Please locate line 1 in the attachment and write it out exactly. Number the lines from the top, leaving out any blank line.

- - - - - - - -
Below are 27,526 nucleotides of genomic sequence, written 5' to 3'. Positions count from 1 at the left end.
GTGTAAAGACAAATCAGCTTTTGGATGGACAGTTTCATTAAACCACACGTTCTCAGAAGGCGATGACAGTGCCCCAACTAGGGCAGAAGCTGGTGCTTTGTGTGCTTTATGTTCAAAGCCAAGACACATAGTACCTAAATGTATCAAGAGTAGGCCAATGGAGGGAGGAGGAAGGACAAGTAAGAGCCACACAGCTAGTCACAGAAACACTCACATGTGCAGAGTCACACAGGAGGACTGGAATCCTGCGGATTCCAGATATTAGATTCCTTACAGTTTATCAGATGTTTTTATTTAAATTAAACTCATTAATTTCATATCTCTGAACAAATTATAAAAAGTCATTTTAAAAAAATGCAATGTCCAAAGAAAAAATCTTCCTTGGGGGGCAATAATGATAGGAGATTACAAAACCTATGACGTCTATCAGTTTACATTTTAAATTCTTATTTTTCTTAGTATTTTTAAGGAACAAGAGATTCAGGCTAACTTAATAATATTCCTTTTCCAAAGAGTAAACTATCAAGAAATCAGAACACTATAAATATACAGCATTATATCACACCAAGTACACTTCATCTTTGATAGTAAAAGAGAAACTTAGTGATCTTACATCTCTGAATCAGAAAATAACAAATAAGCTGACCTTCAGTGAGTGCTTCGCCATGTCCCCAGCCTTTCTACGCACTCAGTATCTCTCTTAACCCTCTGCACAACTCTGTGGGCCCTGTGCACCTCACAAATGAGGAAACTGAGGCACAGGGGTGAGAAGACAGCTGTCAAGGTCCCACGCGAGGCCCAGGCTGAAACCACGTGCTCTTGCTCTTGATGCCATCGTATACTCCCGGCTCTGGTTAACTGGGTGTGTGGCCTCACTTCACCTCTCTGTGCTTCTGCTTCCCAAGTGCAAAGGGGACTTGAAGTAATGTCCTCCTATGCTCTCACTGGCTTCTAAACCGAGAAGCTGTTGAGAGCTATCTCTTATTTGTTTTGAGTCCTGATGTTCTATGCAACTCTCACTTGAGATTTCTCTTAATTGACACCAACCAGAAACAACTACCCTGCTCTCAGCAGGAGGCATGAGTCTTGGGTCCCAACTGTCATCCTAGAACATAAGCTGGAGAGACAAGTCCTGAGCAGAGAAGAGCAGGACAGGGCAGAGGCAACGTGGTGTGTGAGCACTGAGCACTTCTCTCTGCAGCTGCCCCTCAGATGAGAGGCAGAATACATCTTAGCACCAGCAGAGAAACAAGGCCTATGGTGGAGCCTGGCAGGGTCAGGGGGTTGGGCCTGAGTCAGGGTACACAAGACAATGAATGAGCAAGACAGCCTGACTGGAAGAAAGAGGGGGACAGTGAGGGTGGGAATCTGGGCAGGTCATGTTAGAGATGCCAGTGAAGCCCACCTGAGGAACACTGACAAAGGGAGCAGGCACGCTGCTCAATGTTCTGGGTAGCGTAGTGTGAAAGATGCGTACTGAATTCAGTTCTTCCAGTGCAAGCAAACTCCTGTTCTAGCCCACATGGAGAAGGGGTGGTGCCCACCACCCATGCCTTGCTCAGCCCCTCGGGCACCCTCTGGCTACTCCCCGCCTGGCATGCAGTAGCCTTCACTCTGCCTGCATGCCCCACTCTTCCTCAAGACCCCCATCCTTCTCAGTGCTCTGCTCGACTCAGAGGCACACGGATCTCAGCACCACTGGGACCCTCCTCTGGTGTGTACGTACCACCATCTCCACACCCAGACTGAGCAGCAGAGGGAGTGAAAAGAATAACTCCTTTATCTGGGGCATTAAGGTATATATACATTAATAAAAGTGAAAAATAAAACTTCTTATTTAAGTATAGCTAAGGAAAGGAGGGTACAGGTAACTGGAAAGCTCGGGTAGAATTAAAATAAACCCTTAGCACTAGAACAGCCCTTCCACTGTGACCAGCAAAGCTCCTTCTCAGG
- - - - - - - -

Below are 27,526 nucleotides of genomic sequence, written 5' to 3'. Positions count from 1 at the left end.